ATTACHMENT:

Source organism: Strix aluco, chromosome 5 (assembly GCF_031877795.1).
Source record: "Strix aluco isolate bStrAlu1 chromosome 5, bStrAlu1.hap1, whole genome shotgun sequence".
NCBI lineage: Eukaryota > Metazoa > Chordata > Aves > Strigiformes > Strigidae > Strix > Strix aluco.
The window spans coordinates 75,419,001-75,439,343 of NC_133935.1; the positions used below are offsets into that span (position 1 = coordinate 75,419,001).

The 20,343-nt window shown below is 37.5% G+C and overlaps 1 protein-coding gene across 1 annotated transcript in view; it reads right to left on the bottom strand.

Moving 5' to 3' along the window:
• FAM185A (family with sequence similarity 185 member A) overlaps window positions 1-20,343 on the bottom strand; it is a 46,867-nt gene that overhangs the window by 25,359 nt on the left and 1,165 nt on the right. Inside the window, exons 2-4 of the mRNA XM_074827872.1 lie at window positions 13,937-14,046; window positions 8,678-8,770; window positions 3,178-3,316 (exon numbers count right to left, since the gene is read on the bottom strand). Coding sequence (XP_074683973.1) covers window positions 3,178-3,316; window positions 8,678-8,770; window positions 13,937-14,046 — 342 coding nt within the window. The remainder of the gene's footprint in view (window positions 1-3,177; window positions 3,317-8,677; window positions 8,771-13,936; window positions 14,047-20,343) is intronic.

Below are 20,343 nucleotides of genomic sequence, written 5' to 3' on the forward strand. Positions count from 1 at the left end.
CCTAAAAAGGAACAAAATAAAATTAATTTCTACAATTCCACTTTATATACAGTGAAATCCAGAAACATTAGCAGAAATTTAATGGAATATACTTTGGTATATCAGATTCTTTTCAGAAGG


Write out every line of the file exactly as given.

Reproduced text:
Source organism: Strix aluco, chromosome 5 (assembly GCF_031877795.1).
Source record: "Strix aluco isolate bStrAlu1 chromosome 5, bStrAlu1.hap1, whole genome shotgun sequence".
NCBI lineage: Eukaryota > Metazoa > Chordata > Aves > Strigiformes > Strigidae > Strix > Strix aluco.
The window spans coordinates 75,419,001-75,439,343 of NC_133935.1; the positions used below are offsets into that span (position 1 = coordinate 75,419,001).

The 20,343-nt window shown below is 37.5% G+C and overlaps 1 protein-coding gene across 1 annotated transcript in view; it reads right to left on the bottom strand.

Moving 5' to 3' along the window:
• FAM185A (family with sequence similarity 185 member A) overlaps window positions 1-20,343 on the bottom strand; it is a 46,867-nt gene that overhangs the window by 25,359 nt on the left and 1,165 nt on the right. Inside the window, exons 2-4 of the mRNA XM_074827872.1 lie at window positions 13,937-14,046; window positions 8,678-8,770; window positions 3,178-3,316 (exon numbers count right to left, since the gene is read on the bottom strand). Coding sequence (XP_074683973.1) covers window positions 3,178-3,316; window positions 8,678-8,770; window positions 13,937-14,046 — 342 coding nt within the window. The remainder of the gene's footprint in view (window positions 1-3,177; window positions 3,317-8,677; window positions 8,771-13,936; window positions 14,047-20,343) is intronic.

Below are 20,343 nucleotides of genomic sequence, written 5' to 3' on the forward strand. Positions count from 1 at the left end.
CCTAAAAAGGAACAAAATAAAATTAATTTCTACAATTCCACTTTATATACAGTGAAATCCAGAAACATTAGCAGAAATTTAATGGAATATACTTTGGTATATCAGATTCTTTTCAGAAGG